"Average", "regular", "ordinary", and other things a President shouldn't be
By Chloe Angyal
Tonight I was checking the tour dates for my favourite country music singer (Tim McGraw, in case you’re wondering), when I came across a story about Toby Keith, the outspoken pro-Iraq country star who’s known for his jingoistic lyrics (“We’ll put a boot in your ass/It’s the American way”) and refusal to even speak about The Dixie Chicks after their criticism of President Bush in 2003.
Keith has recently registered as an independent, and while he claims that he has no intention of voting Republican in November, he predicts a sound victory for the McCain-Palin ticket. This is what he had to say about Republican VP nominee Governor Palin*:
“Palin's about the least political-looking, acting, resembling person that's ever run for office. You look at her: All the housewives are gonna love her. All the women in
Toby Keith believes that every woman in
And I think what Keith means when he says “everything she’s done” he means “all the reproductive organs she has.” The fact that I’m of the same gender (or religion, race or ethnic group) as a candidate doesn’t guarantee that I’ll vote for him or her (and Governor Palin, I don't believe there's a "place in hell" reserved for me for holding that view). Because those things shouldn’t matter; what should matter, what makes someone qualified for a job this important, are abilities, policies, experience and knowledge. If someone is the least political-looking person to ever run for office, isn’t it possible that they’re also the least politically-suited person to ever run for office?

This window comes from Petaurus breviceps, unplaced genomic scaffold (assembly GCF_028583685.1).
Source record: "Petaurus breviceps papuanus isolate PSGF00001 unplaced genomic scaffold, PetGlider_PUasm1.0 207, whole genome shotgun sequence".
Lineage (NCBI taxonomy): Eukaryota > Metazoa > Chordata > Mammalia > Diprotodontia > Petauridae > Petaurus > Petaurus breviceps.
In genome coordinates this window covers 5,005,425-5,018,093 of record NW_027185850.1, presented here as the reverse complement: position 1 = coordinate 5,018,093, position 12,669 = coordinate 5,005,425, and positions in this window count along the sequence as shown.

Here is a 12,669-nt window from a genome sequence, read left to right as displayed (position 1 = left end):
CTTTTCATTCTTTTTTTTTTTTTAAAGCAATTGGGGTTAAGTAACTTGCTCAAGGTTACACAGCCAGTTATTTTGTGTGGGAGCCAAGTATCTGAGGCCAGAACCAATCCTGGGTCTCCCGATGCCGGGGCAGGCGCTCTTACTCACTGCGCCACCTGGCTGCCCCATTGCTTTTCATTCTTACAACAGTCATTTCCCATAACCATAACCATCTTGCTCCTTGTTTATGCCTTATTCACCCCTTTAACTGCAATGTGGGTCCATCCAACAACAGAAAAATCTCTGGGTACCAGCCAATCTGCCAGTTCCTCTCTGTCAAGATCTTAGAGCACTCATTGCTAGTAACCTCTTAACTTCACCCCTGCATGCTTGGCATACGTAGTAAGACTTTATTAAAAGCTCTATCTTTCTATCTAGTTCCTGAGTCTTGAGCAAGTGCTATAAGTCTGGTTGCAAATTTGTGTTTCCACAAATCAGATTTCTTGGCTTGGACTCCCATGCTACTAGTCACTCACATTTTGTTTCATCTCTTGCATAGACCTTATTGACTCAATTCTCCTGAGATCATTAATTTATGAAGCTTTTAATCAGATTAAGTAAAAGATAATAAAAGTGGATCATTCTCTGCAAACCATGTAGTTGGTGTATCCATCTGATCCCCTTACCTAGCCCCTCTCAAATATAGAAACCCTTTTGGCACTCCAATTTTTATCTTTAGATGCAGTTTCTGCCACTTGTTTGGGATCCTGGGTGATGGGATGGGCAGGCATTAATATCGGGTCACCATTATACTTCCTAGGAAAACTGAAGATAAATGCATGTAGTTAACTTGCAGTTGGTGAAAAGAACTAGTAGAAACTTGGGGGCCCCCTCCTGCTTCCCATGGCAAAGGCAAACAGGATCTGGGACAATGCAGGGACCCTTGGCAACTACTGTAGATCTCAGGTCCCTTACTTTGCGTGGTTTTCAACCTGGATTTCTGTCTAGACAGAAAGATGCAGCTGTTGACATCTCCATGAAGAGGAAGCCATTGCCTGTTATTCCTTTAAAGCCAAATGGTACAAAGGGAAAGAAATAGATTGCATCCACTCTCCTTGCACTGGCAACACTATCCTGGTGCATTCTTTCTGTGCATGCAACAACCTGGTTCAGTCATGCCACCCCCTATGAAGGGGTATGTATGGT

And in case Keith really meant what he said, and wasn’t assuming that women will vote for a woman on the basis of her sex, regardless of her qualifications or lack thereof:
Enough of this “real normal” crap. Unless you think you’re qualified to be Vice President (or President, for that matter), why this need to vote for someone who’s just like you? Shouldn’t we want our leaders to be extraordinary, instead of “average” and ordinary?
Why does it matter if you can relate to your President as long as he or she gets the job done and gets it done well?
A candidate can share your values and believe in the things you believe in without being your next door neighbour or the head of your local PTA. Your next door neighbours and the head of your local PTA – bless their hearts, as Sarah Palin might say – aren’t qualified to be Commander in Chief. Those people understand us and are people we can relate to because their perspectives are local and specific to our needs. But it takes more than simply sharing your values to make someone a good national leader. It takes knowledge, and a firm grasp of the issues, and above all, a worldview that’s larger than local.
*Why do I care what country singer Toby Keith has to say about the election? Good question. It’s often claimed that country music is the music of the average person, of the average American, of the mythical “Joe Sixpack” Sarah Palin keeps talking about. If that’s the case, then the views of that genre’s most politically engaged singer are worth listening to. Ya dig?
Joe Sixpack, the guy you really don’t want running the country.